Ask some of the following questions of your students after visiting the Toolesboro mounds. After each question we give some suggested answers. Have your students expand on these answers.
Draw a picture of what your x-ray vision revealed inside the mounds. Draw a picture of what your x-ray vision might reveal at a local cemetery. Are there any differences? What do the pictures tell you about the life 2000 years ago and life today? (Consider: both groups of people have ways to honor the dead)
Imagine what it would have been like to live in the Toolesboro area almost 2000 years ago. What would you eat for dinner? Where would you sleep? Draw a picture of what your house and family might have looked like. (Your dinner was gathered from the surroundings: elk meat, roots, berries, and nuts)
Discuss cemeteries in your community. What is there? What can the cemeteries tell us about the community? (Consider: ages, relationships, religious beliefs, group associations) Compare and contrast the Toolesboro mounds to a local cemetery. Name some similarities, some differences.
Imagine you are an archaeologist 2000 years from now, trying to solve the mystery of life in Iowa. What clues about it might you find? What wouldn't you find? (For example: paper, clothing) What artifacts might be difficult to interpret? (Consider: records and CDs, a shoehorn, fingernail clippers, a telephone cord, toy figurines, a zipper)
Archaeology is based on the study of material objects. From these objects, archaeologists must piece together the puzzle of the past, often without the help of written records or living people. This is comparable to putting together a large jigsaw puzzle without a picture and not all the correct pieces. What do the archaeologists miss about the culture? (Consider: individuals, language, stories, songs, voices, music, ideas, dance, manners, sports, games, and beliefs)
Here are some suggested themes for student research. Their results might be presented in both written and oral reports.
What did the Hopewellian people look like? Investigate books and magazine articles (The Goldfinch is a good source) on Native Americans. Draw what their clothing looked like (for winter and summer), how they did their hair, and who wore the ornamentation (necklaces, bracelets, headdresses).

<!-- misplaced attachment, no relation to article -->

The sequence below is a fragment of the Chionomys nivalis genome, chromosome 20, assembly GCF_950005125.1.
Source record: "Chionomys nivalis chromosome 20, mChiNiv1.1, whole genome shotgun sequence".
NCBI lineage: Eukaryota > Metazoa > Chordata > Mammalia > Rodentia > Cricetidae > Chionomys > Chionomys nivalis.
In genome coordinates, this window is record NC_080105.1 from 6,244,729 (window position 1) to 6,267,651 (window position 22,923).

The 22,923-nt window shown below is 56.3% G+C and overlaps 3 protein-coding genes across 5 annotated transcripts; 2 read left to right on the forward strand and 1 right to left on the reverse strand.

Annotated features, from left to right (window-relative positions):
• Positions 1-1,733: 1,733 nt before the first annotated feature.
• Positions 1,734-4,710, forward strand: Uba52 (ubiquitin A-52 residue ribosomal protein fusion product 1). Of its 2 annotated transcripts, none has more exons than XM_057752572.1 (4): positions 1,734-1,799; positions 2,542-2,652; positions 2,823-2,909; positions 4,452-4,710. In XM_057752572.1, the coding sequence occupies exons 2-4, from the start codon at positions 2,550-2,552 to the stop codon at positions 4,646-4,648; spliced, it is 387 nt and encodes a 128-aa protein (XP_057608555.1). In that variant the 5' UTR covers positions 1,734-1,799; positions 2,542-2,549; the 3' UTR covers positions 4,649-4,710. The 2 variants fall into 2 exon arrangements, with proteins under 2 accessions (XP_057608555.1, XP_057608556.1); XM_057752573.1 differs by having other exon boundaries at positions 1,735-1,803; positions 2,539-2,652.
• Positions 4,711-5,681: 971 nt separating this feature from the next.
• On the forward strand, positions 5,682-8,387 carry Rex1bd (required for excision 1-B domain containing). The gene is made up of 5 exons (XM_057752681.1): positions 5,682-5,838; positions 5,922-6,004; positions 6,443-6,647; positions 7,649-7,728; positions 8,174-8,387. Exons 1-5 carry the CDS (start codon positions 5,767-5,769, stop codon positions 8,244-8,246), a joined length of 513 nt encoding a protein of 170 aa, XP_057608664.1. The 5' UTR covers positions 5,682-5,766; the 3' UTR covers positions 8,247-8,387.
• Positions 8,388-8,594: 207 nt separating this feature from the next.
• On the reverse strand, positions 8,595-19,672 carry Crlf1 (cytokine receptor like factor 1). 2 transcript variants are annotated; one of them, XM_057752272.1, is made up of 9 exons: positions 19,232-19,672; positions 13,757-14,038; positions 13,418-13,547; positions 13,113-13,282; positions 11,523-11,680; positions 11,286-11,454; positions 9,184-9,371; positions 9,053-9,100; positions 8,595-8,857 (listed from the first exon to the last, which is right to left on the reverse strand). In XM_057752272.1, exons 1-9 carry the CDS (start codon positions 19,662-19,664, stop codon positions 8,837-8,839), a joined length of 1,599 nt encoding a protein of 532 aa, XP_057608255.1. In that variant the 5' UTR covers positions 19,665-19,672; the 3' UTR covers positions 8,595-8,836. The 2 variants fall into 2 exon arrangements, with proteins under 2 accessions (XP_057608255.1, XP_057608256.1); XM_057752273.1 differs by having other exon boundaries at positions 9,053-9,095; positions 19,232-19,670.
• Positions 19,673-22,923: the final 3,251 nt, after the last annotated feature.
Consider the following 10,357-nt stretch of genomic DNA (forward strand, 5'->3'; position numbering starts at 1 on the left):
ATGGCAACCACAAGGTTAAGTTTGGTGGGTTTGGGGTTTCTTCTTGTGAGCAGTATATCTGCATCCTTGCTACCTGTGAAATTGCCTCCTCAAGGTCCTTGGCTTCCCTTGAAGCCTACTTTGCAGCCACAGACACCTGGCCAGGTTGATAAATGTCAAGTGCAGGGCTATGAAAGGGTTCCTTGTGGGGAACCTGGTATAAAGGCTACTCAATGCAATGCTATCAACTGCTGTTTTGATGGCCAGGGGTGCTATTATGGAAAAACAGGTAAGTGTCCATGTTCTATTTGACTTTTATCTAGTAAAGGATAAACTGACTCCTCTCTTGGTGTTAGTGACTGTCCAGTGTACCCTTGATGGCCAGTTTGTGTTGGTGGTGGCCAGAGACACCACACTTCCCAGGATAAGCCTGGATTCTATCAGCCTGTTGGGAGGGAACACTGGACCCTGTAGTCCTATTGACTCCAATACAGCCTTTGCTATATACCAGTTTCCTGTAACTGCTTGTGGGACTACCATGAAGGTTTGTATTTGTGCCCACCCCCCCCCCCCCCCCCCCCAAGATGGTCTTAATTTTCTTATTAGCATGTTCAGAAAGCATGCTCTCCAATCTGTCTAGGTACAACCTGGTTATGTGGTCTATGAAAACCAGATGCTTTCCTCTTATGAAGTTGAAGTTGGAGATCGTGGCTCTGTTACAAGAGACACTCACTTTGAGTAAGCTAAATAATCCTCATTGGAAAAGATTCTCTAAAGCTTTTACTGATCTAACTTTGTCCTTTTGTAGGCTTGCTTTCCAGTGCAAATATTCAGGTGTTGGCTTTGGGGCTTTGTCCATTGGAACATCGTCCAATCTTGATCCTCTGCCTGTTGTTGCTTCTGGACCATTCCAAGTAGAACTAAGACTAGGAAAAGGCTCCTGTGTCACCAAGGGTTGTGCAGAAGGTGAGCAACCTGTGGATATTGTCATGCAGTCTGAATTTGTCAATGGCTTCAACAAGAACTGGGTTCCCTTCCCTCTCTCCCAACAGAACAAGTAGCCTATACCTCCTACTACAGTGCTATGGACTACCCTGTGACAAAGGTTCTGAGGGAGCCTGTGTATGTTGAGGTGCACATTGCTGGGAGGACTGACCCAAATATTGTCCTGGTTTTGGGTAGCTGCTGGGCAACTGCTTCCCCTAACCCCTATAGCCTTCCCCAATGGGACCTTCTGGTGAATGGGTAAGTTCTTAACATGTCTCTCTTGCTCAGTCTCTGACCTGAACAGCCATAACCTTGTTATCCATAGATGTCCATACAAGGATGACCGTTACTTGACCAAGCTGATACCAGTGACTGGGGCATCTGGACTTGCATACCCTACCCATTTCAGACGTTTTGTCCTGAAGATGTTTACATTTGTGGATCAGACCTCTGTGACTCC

Investigate the other Hopewell sites (or later Native American mound sites such as the Marching Bear effigy mounds) in Iowa. The Native American groups who built the mounds did not have tools like bulldozers and tractors to use for construction. Instead they used their hands, baskets, and hoes made of shell and bone. One basketful of dirt weighed approximately 25 pounds. Estimate the number of baskets of dirt and amount of time that went into creating these mounds.
The largest Hopewell mound, which was located in Ohio but has since been destroyed, was 33 feet high, 150 feet wide, and 250 feet long, and contained 20,000 cubic yards of dirt and 100 burials. How does this compare to the size of your house or your room? If an average room is 12 feet wide by 12 feet long, and has a height of 8 feet, how many would you need to fill the mound?
The book Motel of the Mysteries by David Macaulay (Houghton Mifflin Company, 1979) is about future archaeologists misinterpreting late-twentieth century American culture. Read the book and examine the "Treasures." (Some examples of the "Treasures": toilet paper is interpreted as "Sacred Parchment," a faucet as a trumpet, a toilet plunger as a percussion instrument, a toilet seat as "the Sacred Collar") Why were these items misinterpreted? Are there other items, places, or activities that might be misunderstood by future archaeologists?
Create a list of 20 items that could be placed in a time capsule as "artifacts" that represent current American culture. Alternatively, create this list to explain American culture to people unfamiliar with it (aliens from another galaxy, someone from the future). Each item should have a reason why it should be included.
Visit a local cemetery and do "above-ground" or "graveyard archaeology." What characteristics (shape, size, design) of grave markers change over time? What types of symbols are used? What do these symbols say about the person buried there? (Consider: soldier, membership in a fraternal organization such as the masons, religious beliefs, age.) Look for markers with lambs on them. What do the lambs mean? Do rubbings of the stones using a pencil or a crayon and a large sheet of paper. Compare rubbings from different sections of the cemetery. (See "Doing Local History." The Goldfinch. Vol. 14, No. 2, Winter 1992 for description, detailed instructions, and suggested activites.)
These activities may be used to further explore ideas presented at the Toolesboro mounds. You may want to adjust the activities to the students' interests and abilities.
The year is A.D. 5, and the chief of the local Hopewell village has just died. Write a short story (or a play) from the point of view of a person your age from the village about what happens (the ceremony, the mound construction). Then write a similar story (or play) about what might happen in the present day. Draw pictures to go along with the story.
The necklaces found in the burial mounds were owned by important village members and were probably represented their role, such as leader, in the group. Design your own Hopewellian necklace based on the materials available to them: pearls, shells, copper, silver, elk teeth, bear teeth and claws, and shark teeth. Does your design represent unique something about you?